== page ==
When we weren't Storm-Petrel ringing, or partying (in hardcore Fair Isle fashion), a few of us took it upon ourselves to run the moth trap in the observatory garden. Catches were never high, but did include large numbers of the colourful moorland specialities; Map-winged Swift and True Lovers Knot; both of which always went down well with the guests, as did these two unfamiliar faces...
|The Confused, brilliant name.|
The long daylight hours during the summer months brings plenty of physical tasks for the crofters, and the established relationship between islanders and the observatory means that staff are happy to provide a helping hand. Rounding up the island's thousand odd sheep for shearing requires the help of everyone on the island, and was certainly eventful- sheep and people running everywhere- but a great laugh all the same. Expensive summer cruises would arrive every week for early morning strolls to see the Puffins, and it was a surprisingly hard job keeping guests from falling off cliffs in their endless pursuit for the 'best' photo of one.
|I spent hours watching these guys, but still didn't clock in half as much time as some short-stay photography groups, who chose to spend every hour of every day photographing Puffins on a single cliff face near the guest house!|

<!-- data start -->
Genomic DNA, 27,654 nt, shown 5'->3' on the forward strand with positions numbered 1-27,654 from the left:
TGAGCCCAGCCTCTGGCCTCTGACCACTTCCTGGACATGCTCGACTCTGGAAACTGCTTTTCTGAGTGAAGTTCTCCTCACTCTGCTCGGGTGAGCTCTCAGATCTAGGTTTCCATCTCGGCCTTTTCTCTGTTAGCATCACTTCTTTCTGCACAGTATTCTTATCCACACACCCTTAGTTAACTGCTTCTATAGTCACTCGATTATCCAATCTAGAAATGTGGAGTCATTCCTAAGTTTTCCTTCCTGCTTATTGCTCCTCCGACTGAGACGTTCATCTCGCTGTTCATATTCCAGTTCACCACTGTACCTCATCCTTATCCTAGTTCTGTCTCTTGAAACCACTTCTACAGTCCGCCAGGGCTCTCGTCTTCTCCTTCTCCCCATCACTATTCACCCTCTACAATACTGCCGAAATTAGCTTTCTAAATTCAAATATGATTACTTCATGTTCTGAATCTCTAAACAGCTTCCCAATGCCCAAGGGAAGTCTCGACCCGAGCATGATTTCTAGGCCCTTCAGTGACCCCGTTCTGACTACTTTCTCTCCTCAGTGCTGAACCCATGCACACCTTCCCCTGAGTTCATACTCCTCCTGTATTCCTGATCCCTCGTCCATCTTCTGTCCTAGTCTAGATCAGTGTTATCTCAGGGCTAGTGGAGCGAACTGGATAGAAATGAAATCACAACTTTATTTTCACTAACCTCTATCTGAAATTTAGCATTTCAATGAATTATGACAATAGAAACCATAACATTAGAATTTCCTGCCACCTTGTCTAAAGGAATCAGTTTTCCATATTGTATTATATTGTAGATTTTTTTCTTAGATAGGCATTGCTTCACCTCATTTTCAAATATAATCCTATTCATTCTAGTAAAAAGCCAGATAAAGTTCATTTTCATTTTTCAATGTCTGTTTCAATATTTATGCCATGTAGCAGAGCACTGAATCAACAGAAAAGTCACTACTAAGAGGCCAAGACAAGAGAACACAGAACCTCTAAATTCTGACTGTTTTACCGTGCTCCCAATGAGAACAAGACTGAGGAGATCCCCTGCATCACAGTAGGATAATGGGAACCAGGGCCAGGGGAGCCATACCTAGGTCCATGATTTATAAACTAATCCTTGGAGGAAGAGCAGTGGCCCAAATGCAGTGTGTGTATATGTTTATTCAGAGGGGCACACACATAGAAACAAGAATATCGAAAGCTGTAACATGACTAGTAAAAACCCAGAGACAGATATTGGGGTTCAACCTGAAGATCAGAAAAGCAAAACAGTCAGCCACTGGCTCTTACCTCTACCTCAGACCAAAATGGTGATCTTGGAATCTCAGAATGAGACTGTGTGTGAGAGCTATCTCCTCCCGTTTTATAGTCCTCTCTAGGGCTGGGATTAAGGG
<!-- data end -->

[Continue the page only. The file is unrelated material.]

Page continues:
Like it always does, my last morning came around like a train (a fast train, as opposed to a slow one), and I reluctantly slipped off at 7am on the Good Shepherd mail boat back to Shetland, ready to catch the ferry back to Aberdeen that evening. No more breathtaking cliffs, no more Gannet colonies, no more Stormies. It was sad saying goodbye, but I was coming away with all the memories (some best left untold) and experiences. When you combine the four great things in life- birds, beer, moths and great people- the outcome can only be good, and it's safe to say that spending a month of my gap year in the company of like-minded peeps on Fair Isle is the best experience of my 'career' so far. There's no doubt I'm going to carry on with this volunteering business whilst I'm at university; maybe either returning to Fair Isle next year (if I can find the cash), or taking my chances somewhere closer to home- the Welsh islands of Skokholm and Skomer aren't a million miles from where I'll be studying, and I've been told that they have the odd birds there sometimes, so who knows...
Anyway, cheers Fair Isle, it's been great.
|Just don't find a pod of Killer Whales and a flock of Two-barred Crossbills the day after I leave next time, yeah?|
P.S. For any youngsters reading, I received a generous grant from the Fair Isle Bird Obs Trust to fund my month's stint. If your considering conservation volunteering- and enjoy remote places- speak to the observatory about the John Harrison Memorial Fund, or apply here. It's aim is to provide financial support to young people (16-25 years, before you ask) who are interested in working there, and you won't regret it if you do.